Following Britain’s success, the White House began recruiting an American nudge unit last year. Led by cognitive neuroscientist Maya Shankar, the team is tasked with finding low-cost measures to make federal agencies more efficient. The BIP Lab, too, has garnered federal attention. Shankar and her team at the Office of Science and Technology Policy invited Kalil and Mayer to the White House on October 16 for a workshop on the early language gap, alongside leaders from academia, philanthropy, nonprofit organizations, federal agencies and the private sector. In a panel on “Innovative Interventions to Bridge the Word Gap,” Kalil and Mayer presented findings from the PACT pilot – parents who had received the nudges were spending nearly 40 percent more time reading to their kids. “We were thrilled to see such promising results,” says Kalil. “We can’t wait for the data on all 500 of our study families to start rolling in.” Back at the BIP Lab, a team of more than 25 undergraduate, MPP and PhD students are busy implementing the study, analyzing the data and helping Kalil and Mayer plan future interventions.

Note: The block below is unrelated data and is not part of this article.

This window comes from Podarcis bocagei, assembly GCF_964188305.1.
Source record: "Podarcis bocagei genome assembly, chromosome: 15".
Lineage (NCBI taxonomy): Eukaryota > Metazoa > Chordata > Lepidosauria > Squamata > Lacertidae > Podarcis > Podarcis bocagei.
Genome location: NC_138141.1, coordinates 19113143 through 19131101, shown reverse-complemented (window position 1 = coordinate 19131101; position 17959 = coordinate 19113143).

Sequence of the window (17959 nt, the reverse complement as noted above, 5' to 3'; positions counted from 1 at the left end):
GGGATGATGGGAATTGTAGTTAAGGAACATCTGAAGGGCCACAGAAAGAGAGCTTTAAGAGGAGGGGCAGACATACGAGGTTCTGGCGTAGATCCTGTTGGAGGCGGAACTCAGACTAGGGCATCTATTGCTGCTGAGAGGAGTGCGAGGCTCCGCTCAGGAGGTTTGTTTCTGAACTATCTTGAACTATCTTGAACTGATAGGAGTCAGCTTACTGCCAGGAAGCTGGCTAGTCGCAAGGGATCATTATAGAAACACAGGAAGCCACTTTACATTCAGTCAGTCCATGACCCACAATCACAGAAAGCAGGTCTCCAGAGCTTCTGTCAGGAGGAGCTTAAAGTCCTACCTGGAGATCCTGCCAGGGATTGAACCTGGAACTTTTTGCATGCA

Early response to the PACT study indicates that the families are eager to participate. “Almost everyone wants to be a good parent,” says Mayer. “Our nudges push them down that path.”

Of course, there’s no guarantee that the tricks that helped people stop smoking or increase retirement savings will help parents read to their children. Social scientific findings can be highly dependent on context, Jones warns. “Someone will show, ‘Look, this one time when the teacher wore bright orange, the test scores went down two points. So this cues a different emotion in people – therefore, let’s change this policy.’”

Mayer and Kalil counter that this is nothing new. “Every time you do a research project, it is in a context, and that matters,” Kalil says. Furthermore, the underlying psychology that makes nudges work should be fairly universal. “There’s no reason why the behavioral basis for changing these outcomes should be different anywhere,” predicts Mayer.

Yet no nudge is truly one-size-fits-all. “Just as there’s a recognition that the basic rational model doesn’t work for everyone, we also need to recognize that the behavioral models operate on a case-by-case basis,” Keys points out. In a study he co-authored, credit card debt holders received disclosures that specified the monthly payment amount that would let them pay off their balances in three years. Those who had previously been paying the minimum began increasing their monthly payments, which decreased their interest paid, as expected – but there was a catch. The nudge also provoked some who had been paying large amounts every month to reduce their payments, incurring more interest. In the end, the two groups canceled each other out. The nudge had no net effect on interest paid. “You have to be really sensitive,” Keys concludes.